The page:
Butte County is Burning

Letters to the Editor News & Updates

Editor,

   It is so easy to become so wrapped up in our own “firefights” over politics, COVID, economy, difficult changes, social injustice. Some of these things we can do something about. Some things we can’t. But our community at least has been spared the horror of what Butte County, California, has been experiencing on top of all that.  

So far away-who cares? Most people do not realize that Warwick and that area of California have a very special connection. The city of Oroville was founded by a local man.

  James Monroe Burt was born in Bellvale on March 10, 1816, the son of Benjamin Burt and Elizabeth Ketchum Burt, one of thirteen children. Educated in the law, he caught “gold fever” and heeded the westward call in 1849. 

  Arriving in Butte County, after a short time of hard labor panning the river he realized that the surest way to make money was to sell provisions to the flood of miners coming in. He named Oroville (“gold town”), and his store was a community hub of the Gold Rush.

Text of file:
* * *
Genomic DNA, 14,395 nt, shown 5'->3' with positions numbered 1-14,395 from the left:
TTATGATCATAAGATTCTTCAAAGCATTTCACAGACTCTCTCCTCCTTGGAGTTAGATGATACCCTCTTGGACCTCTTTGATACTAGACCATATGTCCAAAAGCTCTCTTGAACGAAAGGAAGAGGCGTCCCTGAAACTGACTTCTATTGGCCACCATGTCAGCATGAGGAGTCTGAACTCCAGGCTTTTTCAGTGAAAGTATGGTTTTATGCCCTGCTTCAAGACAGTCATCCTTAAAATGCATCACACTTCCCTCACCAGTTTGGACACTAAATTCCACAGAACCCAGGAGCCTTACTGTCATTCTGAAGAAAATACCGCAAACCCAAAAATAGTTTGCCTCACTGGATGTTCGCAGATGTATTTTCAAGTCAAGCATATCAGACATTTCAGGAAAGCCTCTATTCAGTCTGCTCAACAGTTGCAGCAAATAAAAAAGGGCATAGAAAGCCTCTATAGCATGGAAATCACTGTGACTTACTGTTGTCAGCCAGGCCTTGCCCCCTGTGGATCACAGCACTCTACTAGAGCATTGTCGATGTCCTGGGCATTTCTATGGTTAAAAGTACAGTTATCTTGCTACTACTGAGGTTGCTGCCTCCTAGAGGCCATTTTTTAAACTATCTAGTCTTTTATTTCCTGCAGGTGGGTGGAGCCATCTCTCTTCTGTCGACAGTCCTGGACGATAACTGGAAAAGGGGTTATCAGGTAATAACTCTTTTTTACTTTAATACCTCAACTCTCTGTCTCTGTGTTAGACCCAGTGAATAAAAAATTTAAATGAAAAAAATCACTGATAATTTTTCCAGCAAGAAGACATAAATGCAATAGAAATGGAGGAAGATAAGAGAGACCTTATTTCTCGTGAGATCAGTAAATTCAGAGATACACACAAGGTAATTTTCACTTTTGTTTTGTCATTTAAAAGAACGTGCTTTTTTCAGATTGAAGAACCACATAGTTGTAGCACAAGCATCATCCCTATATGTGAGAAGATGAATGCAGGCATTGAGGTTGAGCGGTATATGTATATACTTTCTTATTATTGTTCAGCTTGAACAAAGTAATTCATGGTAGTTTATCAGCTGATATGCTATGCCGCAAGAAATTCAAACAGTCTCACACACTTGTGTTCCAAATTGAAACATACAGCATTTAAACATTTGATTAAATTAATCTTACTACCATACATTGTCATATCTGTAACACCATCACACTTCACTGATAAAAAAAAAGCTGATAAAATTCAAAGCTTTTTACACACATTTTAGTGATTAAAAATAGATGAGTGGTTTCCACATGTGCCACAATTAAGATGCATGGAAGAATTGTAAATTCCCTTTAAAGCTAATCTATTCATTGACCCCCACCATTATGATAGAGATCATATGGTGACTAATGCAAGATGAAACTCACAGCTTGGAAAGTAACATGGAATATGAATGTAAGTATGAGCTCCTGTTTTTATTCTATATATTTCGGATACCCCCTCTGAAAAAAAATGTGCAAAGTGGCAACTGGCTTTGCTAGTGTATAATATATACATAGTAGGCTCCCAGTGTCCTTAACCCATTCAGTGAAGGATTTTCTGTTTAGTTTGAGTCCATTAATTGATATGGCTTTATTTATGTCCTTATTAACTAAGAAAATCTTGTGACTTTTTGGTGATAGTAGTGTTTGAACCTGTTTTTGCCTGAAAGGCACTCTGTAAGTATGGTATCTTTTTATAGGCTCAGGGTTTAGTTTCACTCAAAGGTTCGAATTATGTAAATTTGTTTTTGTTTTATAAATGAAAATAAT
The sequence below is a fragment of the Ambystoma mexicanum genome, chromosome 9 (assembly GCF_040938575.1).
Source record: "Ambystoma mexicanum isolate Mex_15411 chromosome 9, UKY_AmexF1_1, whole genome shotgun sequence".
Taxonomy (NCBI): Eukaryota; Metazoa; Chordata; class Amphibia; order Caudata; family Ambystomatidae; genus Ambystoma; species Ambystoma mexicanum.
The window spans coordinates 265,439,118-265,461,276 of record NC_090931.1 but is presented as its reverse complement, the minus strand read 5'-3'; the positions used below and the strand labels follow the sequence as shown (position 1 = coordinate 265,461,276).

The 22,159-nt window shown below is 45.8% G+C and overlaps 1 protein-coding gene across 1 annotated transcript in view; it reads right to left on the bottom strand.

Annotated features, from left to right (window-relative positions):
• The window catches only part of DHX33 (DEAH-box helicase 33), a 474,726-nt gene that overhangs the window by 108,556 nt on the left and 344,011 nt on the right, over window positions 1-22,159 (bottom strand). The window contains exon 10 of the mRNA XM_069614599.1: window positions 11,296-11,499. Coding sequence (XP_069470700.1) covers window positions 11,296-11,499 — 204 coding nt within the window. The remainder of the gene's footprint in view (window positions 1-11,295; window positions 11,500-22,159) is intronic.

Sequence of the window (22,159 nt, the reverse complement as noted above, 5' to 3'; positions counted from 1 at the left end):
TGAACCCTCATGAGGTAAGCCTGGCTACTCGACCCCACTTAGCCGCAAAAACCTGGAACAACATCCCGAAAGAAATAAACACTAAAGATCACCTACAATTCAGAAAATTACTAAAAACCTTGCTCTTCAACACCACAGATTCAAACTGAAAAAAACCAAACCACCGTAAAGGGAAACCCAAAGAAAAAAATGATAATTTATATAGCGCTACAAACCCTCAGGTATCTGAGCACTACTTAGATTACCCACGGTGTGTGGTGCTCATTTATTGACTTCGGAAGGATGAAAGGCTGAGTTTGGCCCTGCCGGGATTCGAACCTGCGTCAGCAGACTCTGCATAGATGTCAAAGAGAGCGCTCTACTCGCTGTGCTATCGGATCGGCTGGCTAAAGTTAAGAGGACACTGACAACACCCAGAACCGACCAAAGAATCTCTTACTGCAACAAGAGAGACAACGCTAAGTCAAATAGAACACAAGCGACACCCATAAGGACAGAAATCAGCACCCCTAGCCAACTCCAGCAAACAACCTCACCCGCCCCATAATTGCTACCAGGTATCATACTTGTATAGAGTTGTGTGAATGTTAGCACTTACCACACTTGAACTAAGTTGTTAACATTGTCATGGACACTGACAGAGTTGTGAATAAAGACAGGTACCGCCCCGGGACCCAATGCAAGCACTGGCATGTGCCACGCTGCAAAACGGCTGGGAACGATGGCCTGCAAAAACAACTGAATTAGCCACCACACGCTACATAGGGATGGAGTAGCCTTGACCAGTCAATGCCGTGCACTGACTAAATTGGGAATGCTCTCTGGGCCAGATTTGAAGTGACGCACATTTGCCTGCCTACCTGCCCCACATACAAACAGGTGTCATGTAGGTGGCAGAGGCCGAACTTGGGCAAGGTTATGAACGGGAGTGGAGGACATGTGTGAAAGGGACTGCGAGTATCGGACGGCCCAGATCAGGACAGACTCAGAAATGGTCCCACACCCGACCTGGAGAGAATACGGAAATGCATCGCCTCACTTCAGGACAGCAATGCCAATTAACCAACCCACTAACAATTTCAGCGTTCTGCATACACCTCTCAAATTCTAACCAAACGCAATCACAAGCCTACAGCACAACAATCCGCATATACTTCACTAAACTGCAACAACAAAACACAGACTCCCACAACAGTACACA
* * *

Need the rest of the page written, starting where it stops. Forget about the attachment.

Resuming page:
He died in 1884 and is buried in Old Oroville Cemetery. His brother Howard also migrated, and you will find Burt descendants in the area today, where they are battling deadly flames and toxic air, mourning their dead and surveying the ruins of communities that look as though a nuclear bomb was detonated.

  As we grumble about our own 2020 challenges – which are not minor- it might be helpful to keep things in perspective. Things are not THAT bad. We must remember to count our blessings and help and encourage those whose daily struggle is so very much harder than our own.

SUE GARDNER

 

Photo provided

The Burt building on Bird St. in Oroville, c. 1890.

 

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